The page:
When they reached Augusta last week , together they had won five of the 13 tournaments to date .
On Thursday , the first day of the Masters , the contest between Palmer and Player developed instantly .
It was a dismal , drizzly day but a good one on which to score over the Augusta National course .
The usually skiddy greens were moist and soft , so the golfers were able to strike their approach shots boldly at the flag-stick and putt firmly toward the hole without too much worry about the consequences .
Palmer's 4-under-par 68 got him off to an early lead , which he shared with Bob Rosburg .
But Player was only one stroke back , with a 69 .
Even so , it was still not clear to many in the enormous horde of spectators -- unquestionably the largest golf crowd ever -- that this tournament was to be , essentially , a match between Palmer and Player .
A lot of people were still thinking about Jack Nicklaus , the spectacular young amateur , who had a 70 ; ;
or Ken Venturi , who had a somewhat shaky 72 but was bound to do better ; ;
or Rosburg , whose accurate short game and supersensitive putter can overcome so many of Augusta's treacheries ; ;
or even old Byron Nelson , whose excellent 71 made one wonder if he had solved the geriatric aspects of golf .
( On Thursday nobody except Charlie Coe was thinking of Charlie Coe .
On Friday , a day as cloudless and lovely as Thursday had been gray and ugly , the plot of the tournament came clearly into focus .
Rosburg had started early in the day , and by the time Palmer and Player were on the course -- separated , as they were destined to be for the rest of the weekend , by about half an hour -- they could see on the numerous scoreboards spotted around the course that Rosburg , who ended with a 73 , was not having a good day .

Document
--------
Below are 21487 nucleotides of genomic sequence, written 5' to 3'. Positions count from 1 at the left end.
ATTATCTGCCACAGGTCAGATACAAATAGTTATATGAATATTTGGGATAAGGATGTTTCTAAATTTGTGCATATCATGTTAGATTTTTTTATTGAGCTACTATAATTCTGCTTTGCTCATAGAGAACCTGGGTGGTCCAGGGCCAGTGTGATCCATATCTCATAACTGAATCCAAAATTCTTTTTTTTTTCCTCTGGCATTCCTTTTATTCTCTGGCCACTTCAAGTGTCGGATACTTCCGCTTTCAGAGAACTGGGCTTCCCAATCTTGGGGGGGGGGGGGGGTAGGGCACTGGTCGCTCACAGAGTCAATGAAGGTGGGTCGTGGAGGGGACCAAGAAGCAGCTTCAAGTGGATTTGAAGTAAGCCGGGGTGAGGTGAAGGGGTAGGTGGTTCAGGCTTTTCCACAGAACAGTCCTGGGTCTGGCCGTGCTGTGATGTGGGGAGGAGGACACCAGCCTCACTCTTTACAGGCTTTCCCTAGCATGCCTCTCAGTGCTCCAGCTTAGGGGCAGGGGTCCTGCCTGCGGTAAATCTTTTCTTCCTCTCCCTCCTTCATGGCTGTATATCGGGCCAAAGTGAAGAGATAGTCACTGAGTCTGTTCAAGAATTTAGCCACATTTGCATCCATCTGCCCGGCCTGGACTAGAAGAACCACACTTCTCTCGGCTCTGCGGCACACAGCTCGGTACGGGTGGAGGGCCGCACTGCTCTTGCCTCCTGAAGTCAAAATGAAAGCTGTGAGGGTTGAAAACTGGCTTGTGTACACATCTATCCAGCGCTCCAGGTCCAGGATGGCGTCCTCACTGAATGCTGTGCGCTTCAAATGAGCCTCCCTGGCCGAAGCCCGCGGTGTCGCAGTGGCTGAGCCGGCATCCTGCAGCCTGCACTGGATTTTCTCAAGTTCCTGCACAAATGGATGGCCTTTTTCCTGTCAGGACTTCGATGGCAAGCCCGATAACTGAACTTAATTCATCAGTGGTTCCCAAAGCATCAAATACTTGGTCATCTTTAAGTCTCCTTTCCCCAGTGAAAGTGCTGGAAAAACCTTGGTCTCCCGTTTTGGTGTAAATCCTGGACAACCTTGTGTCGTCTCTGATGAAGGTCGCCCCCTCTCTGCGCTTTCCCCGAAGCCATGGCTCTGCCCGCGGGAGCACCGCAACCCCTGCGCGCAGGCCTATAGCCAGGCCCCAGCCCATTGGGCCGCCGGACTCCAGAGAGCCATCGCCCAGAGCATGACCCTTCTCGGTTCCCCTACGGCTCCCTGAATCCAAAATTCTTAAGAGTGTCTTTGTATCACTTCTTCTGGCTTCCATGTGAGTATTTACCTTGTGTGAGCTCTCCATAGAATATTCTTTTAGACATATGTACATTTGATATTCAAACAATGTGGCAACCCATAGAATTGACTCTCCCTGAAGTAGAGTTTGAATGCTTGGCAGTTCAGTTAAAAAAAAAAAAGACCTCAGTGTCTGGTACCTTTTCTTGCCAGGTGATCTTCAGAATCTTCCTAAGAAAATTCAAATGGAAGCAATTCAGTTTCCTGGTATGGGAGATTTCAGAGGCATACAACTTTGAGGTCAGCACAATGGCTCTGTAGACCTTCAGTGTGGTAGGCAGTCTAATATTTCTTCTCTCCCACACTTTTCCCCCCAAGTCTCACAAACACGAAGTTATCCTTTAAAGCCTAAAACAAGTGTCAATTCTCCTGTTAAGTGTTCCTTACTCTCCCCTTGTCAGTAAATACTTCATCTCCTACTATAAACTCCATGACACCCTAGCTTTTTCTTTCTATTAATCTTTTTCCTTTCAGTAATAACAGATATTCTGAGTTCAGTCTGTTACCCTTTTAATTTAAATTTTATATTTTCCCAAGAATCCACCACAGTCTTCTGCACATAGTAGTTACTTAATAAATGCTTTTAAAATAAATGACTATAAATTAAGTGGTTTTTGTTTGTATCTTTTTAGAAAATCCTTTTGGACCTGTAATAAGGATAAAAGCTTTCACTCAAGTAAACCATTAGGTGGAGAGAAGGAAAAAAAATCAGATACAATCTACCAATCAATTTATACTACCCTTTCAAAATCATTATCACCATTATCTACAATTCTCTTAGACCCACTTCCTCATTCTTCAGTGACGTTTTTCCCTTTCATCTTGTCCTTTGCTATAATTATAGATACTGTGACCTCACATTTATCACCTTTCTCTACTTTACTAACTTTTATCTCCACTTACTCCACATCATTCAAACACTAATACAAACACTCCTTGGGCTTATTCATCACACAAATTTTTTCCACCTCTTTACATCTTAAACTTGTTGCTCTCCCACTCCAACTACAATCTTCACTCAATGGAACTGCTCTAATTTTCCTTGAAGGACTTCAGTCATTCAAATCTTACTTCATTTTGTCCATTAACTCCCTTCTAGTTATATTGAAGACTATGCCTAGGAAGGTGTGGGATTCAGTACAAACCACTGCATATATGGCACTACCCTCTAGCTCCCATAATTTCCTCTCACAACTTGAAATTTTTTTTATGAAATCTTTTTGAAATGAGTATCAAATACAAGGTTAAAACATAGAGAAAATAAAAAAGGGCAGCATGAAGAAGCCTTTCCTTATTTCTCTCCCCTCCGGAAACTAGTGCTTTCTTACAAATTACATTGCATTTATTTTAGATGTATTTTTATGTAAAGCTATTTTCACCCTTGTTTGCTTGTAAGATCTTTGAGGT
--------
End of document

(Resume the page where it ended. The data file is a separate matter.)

As Player began his second round in a twosome with amateur Bill Hyndman , his share of the gallery was not conspicuously large for a contender .
Player began with a birdie on the first hole , added five straight pars and then another birdie at the 9th .
On the back nine he began to acquire the tidal wave of a gallery that stayed with him the rest of the tournament .
He birdied the 13th , the 15th and the 18th -- five birdies , one bogey and 12 pars for a 68 .
Starting half an hour behind Player in company with British Open Champion Kel Nagle , Palmer birdied the 2nd , the 9th , the 13th and the 16th -- four birdies , one bogey and 13 pars for a 69 .
The roar of Palmer's gallery as he sank a thrilling putt would roll out across the parklike landscape of Augusta , only to be answered moments later by the roar of Player's gallery for a similar triumph .
At one point late in the day , when Palmer was lining up a 25-foot putt on the 16th , a thunderous cheer from the direction of the 18th green unmistakably announced that Player had birdied the final hole .